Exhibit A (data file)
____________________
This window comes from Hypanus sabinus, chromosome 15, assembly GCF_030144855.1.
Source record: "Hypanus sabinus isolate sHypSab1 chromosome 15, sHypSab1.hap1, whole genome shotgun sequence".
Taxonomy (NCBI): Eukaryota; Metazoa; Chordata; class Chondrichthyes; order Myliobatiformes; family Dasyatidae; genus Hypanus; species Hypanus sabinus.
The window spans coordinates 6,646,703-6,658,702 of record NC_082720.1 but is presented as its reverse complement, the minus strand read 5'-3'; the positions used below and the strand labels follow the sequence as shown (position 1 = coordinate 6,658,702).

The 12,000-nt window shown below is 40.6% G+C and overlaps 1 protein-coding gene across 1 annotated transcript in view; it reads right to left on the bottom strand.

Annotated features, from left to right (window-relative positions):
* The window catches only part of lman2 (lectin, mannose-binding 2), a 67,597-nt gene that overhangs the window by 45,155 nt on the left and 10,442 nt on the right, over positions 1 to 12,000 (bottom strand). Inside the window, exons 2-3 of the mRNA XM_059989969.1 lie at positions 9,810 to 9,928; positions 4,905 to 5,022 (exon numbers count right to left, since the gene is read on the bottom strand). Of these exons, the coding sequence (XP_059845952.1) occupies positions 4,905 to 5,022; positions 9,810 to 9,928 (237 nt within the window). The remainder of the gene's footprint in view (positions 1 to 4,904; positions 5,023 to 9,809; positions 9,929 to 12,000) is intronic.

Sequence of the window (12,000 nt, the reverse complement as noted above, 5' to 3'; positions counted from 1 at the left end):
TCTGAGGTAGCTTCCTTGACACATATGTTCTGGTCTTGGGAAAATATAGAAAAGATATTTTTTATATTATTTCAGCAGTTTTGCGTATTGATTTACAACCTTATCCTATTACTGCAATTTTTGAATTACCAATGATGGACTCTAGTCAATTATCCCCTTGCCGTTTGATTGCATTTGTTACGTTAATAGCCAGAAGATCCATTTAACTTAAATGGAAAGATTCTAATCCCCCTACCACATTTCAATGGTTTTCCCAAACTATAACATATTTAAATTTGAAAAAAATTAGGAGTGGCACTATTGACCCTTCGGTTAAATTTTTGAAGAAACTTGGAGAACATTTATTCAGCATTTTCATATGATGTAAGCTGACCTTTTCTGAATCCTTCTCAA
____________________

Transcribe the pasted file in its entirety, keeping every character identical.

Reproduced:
This window comes from Hypanus sabinus, chromosome 15, assembly GCF_030144855.1.
Source record: "Hypanus sabinus isolate sHypSab1 chromosome 15, sHypSab1.hap1, whole genome shotgun sequence".
Taxonomy (NCBI): Eukaryota; Metazoa; Chordata; class Chondrichthyes; order Myliobatiformes; family Dasyatidae; genus Hypanus; species Hypanus sabinus.
The window spans coordinates 6,646,703-6,658,702 of record NC_082720.1 but is presented as its reverse complement, the minus strand read 5'-3'; the positions used below and the strand labels follow the sequence as shown (position 1 = coordinate 6,658,702).

The 12,000-nt window shown below is 40.6% G+C and overlaps 1 protein-coding gene across 1 annotated transcript in view; it reads right to left on the bottom strand.

Annotated features, from left to right (window-relative positions):
* The window catches only part of lman2 (lectin, mannose-binding 2), a 67,597-nt gene that overhangs the window by 45,155 nt on the left and 10,442 nt on the right, over positions 1 to 12,000 (bottom strand). Inside the window, exons 2-3 of the mRNA XM_059989969.1 lie at positions 9,810 to 9,928; positions 4,905 to 5,022 (exon numbers count right to left, since the gene is read on the bottom strand). Of these exons, the coding sequence (XP_059845952.1) occupies positions 4,905 to 5,022; positions 9,810 to 9,928 (237 nt within the window). The remainder of the gene's footprint in view (positions 1 to 4,904; positions 5,023 to 9,809; positions 9,929 to 12,000) is intronic.

Sequence of the window (12,000 nt, the reverse complement as noted above, 5' to 3'; positions counted from 1 at the left end):
TCTGAGGTAGCTTCCTTGACACATATGTTCTGGTCTTGGGAAAATATAGAAAAGATATTTTTTATATTATTTCAGCAGTTTTGCGTATTGATTTACAACCTTATCCTATTACTGCAATTTTTGAATTACCAATGATGGACTCTAGTCAATTATCCCCTTGCCGTTTGATTGCATTTGTTACGTTAATAGCCAGAAGATCCATTTAACTTAAATGGAAAGATTCTAATCCCCCTACCACATTTCAATGGTTTTCCCAAACTATAACATATTTAAATTTGAAAAAAATTAGGAGTGGCACTATTGACCCTTCGGTTAAATTTTTGAAGAAACTTGGAGAACATTTATTCAGCATTTTCATATGATGTAAGCTGACCTTTTCTGAATCCTTCTCAA